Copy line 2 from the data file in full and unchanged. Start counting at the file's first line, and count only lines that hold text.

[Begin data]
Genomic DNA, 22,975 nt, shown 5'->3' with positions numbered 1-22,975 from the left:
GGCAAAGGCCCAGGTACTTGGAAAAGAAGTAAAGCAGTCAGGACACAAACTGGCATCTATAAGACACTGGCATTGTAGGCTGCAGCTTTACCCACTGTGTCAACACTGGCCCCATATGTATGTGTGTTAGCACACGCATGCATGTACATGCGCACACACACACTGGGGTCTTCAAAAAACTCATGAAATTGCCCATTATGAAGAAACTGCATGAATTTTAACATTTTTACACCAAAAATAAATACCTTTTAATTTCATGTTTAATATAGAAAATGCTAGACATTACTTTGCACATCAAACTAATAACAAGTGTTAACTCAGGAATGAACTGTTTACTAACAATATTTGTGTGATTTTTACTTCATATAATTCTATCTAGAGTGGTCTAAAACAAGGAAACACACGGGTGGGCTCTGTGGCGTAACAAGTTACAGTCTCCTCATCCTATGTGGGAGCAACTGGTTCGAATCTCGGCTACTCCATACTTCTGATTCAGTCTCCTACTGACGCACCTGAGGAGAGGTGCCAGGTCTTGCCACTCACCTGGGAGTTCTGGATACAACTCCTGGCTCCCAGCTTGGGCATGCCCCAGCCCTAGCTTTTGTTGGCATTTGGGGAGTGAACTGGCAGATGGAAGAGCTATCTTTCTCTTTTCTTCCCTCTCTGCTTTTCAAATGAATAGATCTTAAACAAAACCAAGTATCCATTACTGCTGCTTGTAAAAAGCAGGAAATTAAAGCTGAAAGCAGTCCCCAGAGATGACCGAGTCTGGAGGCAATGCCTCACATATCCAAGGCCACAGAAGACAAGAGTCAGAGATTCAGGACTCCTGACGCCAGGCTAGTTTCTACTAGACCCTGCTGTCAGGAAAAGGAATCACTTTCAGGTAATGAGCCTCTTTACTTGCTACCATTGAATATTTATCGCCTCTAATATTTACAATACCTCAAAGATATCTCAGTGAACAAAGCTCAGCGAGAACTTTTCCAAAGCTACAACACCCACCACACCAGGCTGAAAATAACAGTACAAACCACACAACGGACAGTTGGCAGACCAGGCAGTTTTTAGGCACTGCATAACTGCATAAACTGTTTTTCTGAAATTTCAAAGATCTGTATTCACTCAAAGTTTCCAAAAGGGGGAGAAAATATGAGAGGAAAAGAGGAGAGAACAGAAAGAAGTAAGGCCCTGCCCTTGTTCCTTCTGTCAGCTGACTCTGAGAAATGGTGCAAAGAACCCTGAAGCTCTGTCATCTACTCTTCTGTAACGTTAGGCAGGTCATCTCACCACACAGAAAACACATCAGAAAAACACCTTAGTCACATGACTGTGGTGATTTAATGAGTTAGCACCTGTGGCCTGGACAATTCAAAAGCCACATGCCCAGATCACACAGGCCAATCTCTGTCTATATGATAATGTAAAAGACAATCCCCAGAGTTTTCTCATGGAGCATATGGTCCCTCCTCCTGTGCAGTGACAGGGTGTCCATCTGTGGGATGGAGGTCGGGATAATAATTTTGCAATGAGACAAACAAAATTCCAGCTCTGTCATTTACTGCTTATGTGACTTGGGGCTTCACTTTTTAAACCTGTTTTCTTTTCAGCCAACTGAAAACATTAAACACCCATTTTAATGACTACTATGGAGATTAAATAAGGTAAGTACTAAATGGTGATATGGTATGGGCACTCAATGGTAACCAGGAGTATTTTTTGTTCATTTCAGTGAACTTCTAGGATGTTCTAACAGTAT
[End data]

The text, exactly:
GGCAAAGGCCCAGGTACTTGGAAAAGAAGTAAAGCAGTCAGGACACAAACTGGCATCTATAAGACACTGGCATTGTAGGCTGCAGCTTTACCCACTGTGTCAACACTGGCCCCATATGTATGTGTGTTAGCACACGCATGCATGTACATGCGCACACACACACTGGGGTCTTCAAAAAACTCATGAAATTGCCCATTATGAAGAAACTGCATGAATTTTAACATTTTTACACCAAAAATAAATACCTTTTAATTTCATGTTTAATATAGAAAATGCTAGACATTACTTTGCACATCAAACTAATAACAAGTGTTAACTCAGGAATGAACTGTTTACTAACAATATTTGTGTGATTTTTACTTCATATAATTCTATCTAGAGTGGTCTAAAACAAGGAAACACACGGGTGGGCTCTGTGGCGTAACAAGTTACAGTCTCCTCATCCTATGTGGGAGCAACTGGTTCGAATCTCGGCTACTCCATACTTCTGATTCAGTCTCCTACTGACGCACCTGAGGAGAGGTGCCAGGTCTTGCCACTCACCTGGGAGTTCTGGATACAACTCCTGGCTCCCAGCTTGGGCATGCCCCAGCCCTAGCTTTTGTTGGCATTTGGGGAGTGAACTGGCAGATGGAAGAGCTATCTTTCTCTTTTCTTCCCTCTCTGCTTTTCAAATGAATAGATCTTAAACAAAACCAAGTATCCATTACTGCTGCTTGTAAAAAGCAGGAAATTAAAGCTGAAAGCAGTCCCCAGAGATGACCGAGTCTGGAGGCAATGCCTCACATATCCAAGGCCACAGAAGACAAGAGTCAGAGATTCAGGACTCCTGACGCCAGGCTAGTTTCTACTAGACCCTGCTGTCAGGAAAAGGAATCACTTTCAGGTAATGAGCCTCTTTACTTGCTACCATTGAATATTTATCGCCTCTAATATTTACAATACCTCAAAGATATCTCAGTGAACAAAGCTCAGCGAGAACTTTTCCAAAGCTACAACACCCACCACACCAGGCTGAAAATAACAGTACAAACCACACAACGGACAGTTGGCAGACCAGGCAGTTTTTAGGCACTGCATAACTGCATAAACTGTTTTTCTGAAATTTCAAAGATCTGTATTCACTCAAAGTTTCCAAAAGGGGGAGAAAATATGAGAGGAAAAGAGGAGAGAACAGAAAGAAGTAAGGCCCTGCCCTTGTTCCTTCTGTCAGCTGACTCTGAGAAATGGTGCAAAGAACCCTGAAGCTCTGTCATCTACTCTTCTGTAACGTTAGGCAGGTCATCTCACCACACAGAAAACACATCAGAAAAACACCTTAGTCACATGACTGTGGTGATTTAATGAGTTAGCACCTGTGGCCTGGACAATTCAAAAGCCACATGCCCAGATCACACAGGCCAATCTCTGTCTATATGATAATGTAAAAGACAATCCCCAGAGTTTTCTCATGGAGCATATGGTCCCTCCTCCTGTGCAGTGACAGGGTGTCCATCTGTGGGATGGAGGTCGGGATAATAATTTTGCAATGAGACAAACAAAATTCCAGCTCTGTCATTTACTGCTTATGTGACTTGGGGCTTCACTTTTTAAACCTGTTTTCTTTTCAGCCAACTGAAAACATTAAACACCCATTTTAATGACTACTATGGAGATTAAATAAGGTAAGTACTAAATGGTGATATGGTATGGGCACTCAATGGTAACCAGGAGTATTTTTTGTTCATTTCAGTGAACTTCTAGGATGTTCTAACAGTAT